This week we’re talking to Karen from Folksy shop Kettle of Fish
Kettle of Fish!
Original jewellery and decorative items made from vintage images, handmade felt and quirky finds. We think Karens products look great photographed on this wooden background, as if they were on a shelf in a ye olde victorian shoppe!
Could you describe your shop?
I really like the description given when I was a featured seller on Folksy, which said ‘a curious meeting of jewellery and illustration’ and I’ve also been told (as a compliment!) that my work is ‘like Marmite’. I started off by making the type of jewellery and accessories that I wanted to wear but couldn’t find to buy, using imagery from my mixed media artwork and the sort of things I like to have around me. It got lots of positive comments so I have since expanded the range significantly and now also make strange and beautiful decorative glassware such as candle plates and paperweights – and there’s much more to come!
I take great pride in what I do and pay great attention to detail in the design process and the physical making of each item.
Who does your Folksy shop appeal to?
I think I attract quite a mixed bag really, it’s a bit different and not everyone’s cup of tea!
A significant proportion of my customers are men, which I really like. Also, I find that most of my orders come from people who are on Folksy just to buy, not from other sellers.
Is this your day job?
I wish! I have a full time day job as an administrator for a design company, and a long distance relationship that takes up my weekends, so time is limited! It can be tiring coming home and having to do another 3 or 4 hours work but I need to have a creative outlet so it feels worth it, especially when I’m fulfilling orders.
Have you been into craft and the handmade lifestyle for long?
Always, I think. I was encouraged to be creative as a kid and have always hung onto things that might ‘come in’. As a teenager I customised the ugly inherited bits of furniture in my bedroom with collaged magazine pictures and lettering. I like to make clothes, but generally cut things up and experiment rather than following patterns. I did Fine Art at college and developed techniques for printing images onto plaster, which is very beautiful but fragile, so my current work is a shift to make those continuing creative ideas more accessible and commercial. Kettle of Fish had its first incarnation making ‘designs for interiors’ for a couple of years from 1989 when I left college and set up as a painter and decorator designing stencils and doing decorative paint techniques, I made papier mache bowls, dummy boards, bags…. all sorts.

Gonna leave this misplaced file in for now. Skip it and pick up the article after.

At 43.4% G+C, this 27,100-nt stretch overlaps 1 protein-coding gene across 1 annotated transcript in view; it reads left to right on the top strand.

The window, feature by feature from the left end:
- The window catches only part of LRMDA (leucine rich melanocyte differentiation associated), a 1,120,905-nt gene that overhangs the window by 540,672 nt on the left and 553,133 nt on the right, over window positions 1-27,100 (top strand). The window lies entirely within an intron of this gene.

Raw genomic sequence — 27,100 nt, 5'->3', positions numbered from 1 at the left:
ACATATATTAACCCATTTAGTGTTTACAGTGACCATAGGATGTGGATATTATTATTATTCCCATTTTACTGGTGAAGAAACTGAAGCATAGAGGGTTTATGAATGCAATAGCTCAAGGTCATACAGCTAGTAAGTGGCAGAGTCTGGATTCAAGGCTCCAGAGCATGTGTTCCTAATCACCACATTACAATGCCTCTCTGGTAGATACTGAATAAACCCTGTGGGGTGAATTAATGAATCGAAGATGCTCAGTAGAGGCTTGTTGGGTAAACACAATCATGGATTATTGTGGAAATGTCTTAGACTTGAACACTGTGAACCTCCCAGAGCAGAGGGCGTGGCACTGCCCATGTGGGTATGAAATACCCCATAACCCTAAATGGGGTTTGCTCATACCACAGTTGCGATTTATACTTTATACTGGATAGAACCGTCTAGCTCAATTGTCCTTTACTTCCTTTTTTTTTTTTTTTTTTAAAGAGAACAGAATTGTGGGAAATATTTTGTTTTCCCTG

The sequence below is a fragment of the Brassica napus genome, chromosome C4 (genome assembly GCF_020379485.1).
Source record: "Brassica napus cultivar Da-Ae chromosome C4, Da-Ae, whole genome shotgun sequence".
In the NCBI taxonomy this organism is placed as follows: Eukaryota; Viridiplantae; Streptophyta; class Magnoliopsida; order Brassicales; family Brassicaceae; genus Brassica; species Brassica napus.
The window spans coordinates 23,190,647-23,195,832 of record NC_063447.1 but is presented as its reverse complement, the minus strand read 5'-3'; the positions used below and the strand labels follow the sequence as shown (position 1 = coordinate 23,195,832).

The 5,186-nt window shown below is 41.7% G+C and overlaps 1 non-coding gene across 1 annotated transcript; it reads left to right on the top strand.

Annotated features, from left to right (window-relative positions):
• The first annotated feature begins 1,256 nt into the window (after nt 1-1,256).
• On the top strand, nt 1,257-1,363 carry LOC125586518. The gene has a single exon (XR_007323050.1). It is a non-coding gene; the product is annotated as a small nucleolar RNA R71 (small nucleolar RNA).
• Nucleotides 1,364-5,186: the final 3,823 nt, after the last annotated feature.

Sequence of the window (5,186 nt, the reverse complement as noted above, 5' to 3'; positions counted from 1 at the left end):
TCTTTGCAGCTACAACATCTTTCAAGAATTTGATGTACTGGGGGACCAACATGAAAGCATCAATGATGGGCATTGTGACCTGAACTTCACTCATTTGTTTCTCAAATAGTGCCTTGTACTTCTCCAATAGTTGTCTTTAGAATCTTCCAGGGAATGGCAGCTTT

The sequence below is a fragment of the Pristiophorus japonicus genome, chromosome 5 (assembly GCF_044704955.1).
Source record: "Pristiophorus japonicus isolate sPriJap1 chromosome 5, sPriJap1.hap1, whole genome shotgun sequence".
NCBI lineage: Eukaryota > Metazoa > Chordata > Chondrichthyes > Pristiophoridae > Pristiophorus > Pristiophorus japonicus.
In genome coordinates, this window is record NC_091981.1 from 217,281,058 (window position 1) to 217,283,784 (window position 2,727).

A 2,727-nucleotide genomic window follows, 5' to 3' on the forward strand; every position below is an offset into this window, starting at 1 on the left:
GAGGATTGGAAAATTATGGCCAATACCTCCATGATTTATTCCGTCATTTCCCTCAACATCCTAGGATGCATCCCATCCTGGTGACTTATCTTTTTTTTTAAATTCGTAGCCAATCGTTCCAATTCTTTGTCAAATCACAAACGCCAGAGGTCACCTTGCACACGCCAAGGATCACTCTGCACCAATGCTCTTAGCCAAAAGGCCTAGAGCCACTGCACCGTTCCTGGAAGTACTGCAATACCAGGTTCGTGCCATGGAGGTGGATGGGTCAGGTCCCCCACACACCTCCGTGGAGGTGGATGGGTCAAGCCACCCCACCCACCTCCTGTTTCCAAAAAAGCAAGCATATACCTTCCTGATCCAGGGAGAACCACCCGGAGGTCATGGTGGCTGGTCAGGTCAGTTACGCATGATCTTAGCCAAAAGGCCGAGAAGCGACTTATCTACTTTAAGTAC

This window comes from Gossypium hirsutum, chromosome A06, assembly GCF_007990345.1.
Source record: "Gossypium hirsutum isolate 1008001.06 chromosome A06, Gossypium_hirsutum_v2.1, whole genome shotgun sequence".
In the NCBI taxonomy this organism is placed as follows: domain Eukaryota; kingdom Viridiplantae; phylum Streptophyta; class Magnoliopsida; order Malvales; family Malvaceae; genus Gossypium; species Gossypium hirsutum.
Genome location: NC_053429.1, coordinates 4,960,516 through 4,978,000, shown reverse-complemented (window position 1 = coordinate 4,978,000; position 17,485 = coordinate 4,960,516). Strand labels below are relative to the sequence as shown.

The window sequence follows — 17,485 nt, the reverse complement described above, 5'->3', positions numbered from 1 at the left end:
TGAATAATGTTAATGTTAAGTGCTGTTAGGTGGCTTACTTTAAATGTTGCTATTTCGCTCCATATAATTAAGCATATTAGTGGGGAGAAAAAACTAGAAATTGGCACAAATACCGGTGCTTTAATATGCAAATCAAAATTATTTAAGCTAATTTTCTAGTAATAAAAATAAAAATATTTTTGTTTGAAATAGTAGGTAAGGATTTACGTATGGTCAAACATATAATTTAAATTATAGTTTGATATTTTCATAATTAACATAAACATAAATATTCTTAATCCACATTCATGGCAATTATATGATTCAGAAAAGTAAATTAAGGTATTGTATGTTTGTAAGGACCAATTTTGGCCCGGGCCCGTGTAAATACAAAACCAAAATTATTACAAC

Where do you promote your stock?
Not in enough places. Just on Twitter and Facebook at the moment….Need. More. Time.
Do you have plans to expand your business in the future?
Over the next year I’d like to get more shops selling my stuff and expand my ranges to suit different places. I’ve drawn up a wish list of target outlets and what I think they need! And I definitely need to spend a lot more time on promotion to drive more people to my little bit of Folksy.
What advice would you give to someone thinking about opening up a shop here on Folksy?
Go for it – what have you got to lose?
I liked the anonymity of Folksy at first. If I failed, nobody had to know it was me! If you want to be able to price realistically and make anything towards a living from it then make sure your shop looks professional – good photos are really important (and I hold my hands up here as some of mine should be better ) but also make sure your spelling is correct in descriptions. Promote as much as you can through Facebook and Twitter – once people start to follow you it dawns that you really are out there and doing it!
We’d love to hear your comments!
Get in touch and let us know who you would like to see interviewed in our Shop Talk series, or if you have an idea for an article you’d like to see on the Folksy Blog – email@example.com